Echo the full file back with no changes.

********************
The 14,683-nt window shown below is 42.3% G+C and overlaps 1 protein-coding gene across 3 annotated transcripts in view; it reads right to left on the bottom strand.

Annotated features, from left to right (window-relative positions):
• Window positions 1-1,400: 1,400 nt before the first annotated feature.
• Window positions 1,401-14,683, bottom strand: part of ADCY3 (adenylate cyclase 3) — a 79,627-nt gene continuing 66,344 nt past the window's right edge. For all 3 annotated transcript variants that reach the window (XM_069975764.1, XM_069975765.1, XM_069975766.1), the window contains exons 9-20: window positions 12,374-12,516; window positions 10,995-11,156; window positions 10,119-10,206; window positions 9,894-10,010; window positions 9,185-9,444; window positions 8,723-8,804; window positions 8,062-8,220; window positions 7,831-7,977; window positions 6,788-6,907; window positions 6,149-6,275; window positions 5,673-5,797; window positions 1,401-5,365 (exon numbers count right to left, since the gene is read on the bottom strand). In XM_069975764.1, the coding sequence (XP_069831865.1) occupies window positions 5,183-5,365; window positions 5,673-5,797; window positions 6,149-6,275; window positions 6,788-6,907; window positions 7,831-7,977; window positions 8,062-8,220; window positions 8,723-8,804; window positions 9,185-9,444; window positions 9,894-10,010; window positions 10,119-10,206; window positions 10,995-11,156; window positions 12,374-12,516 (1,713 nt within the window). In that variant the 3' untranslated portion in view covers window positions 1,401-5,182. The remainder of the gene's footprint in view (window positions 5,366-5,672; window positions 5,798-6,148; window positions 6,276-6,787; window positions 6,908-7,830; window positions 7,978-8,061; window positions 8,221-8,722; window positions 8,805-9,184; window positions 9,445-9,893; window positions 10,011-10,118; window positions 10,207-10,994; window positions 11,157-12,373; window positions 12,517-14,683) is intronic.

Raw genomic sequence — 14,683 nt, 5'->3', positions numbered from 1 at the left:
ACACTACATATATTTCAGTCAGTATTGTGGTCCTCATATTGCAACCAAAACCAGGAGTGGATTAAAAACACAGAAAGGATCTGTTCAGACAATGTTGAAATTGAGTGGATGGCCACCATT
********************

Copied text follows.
The 14,683-nt window shown below is 42.3% G+C and overlaps 1 protein-coding gene across 3 annotated transcripts in view; it reads right to left on the bottom strand.

Annotated features, from left to right (window-relative positions):
• Window positions 1-1,400: 1,400 nt before the first annotated feature.
• Window positions 1,401-14,683, bottom strand: part of ADCY3 (adenylate cyclase 3) — a 79,627-nt gene continuing 66,344 nt past the window's right edge. For all 3 annotated transcript variants that reach the window (XM_069975764.1, XM_069975765.1, XM_069975766.1), the window contains exons 9-20: window positions 12,374-12,516; window positions 10,995-11,156; window positions 10,119-10,206; window positions 9,894-10,010; window positions 9,185-9,444; window positions 8,723-8,804; window positions 8,062-8,220; window positions 7,831-7,977; window positions 6,788-6,907; window positions 6,149-6,275; window positions 5,673-5,797; window positions 1,401-5,365 (exon numbers count right to left, since the gene is read on the bottom strand). In XM_069975764.1, the coding sequence (XP_069831865.1) occupies window positions 5,183-5,365; window positions 5,673-5,797; window positions 6,149-6,275; window positions 6,788-6,907; window positions 7,831-7,977; window positions 8,062-8,220; window positions 8,723-8,804; window positions 9,185-9,444; window positions 9,894-10,010; window positions 10,119-10,206; window positions 10,995-11,156; window positions 12,374-12,516 (1,713 nt within the window). In that variant the 3' untranslated portion in view covers window positions 1,401-5,182. The remainder of the gene's footprint in view (window positions 5,366-5,672; window positions 5,798-6,148; window positions 6,276-6,787; window positions 6,908-7,830; window positions 7,978-8,061; window positions 8,221-8,722; window positions 8,805-9,184; window positions 9,445-9,893; window positions 10,011-10,118; window positions 10,207-10,994; window positions 11,157-12,373; window positions 12,517-14,683) is intronic.

Raw genomic sequence — 14,683 nt, 5'->3', positions numbered from 1 at the left:
ACACTACATATATTTCAGTCAGTATTGTGGTCCTCATATTGCAACCAAAACCAGGAGTGGATTAAAAACACAGAAAGGATCTGTTCAGACAATGTTGAAATTGAGTGGATGGCCACCATT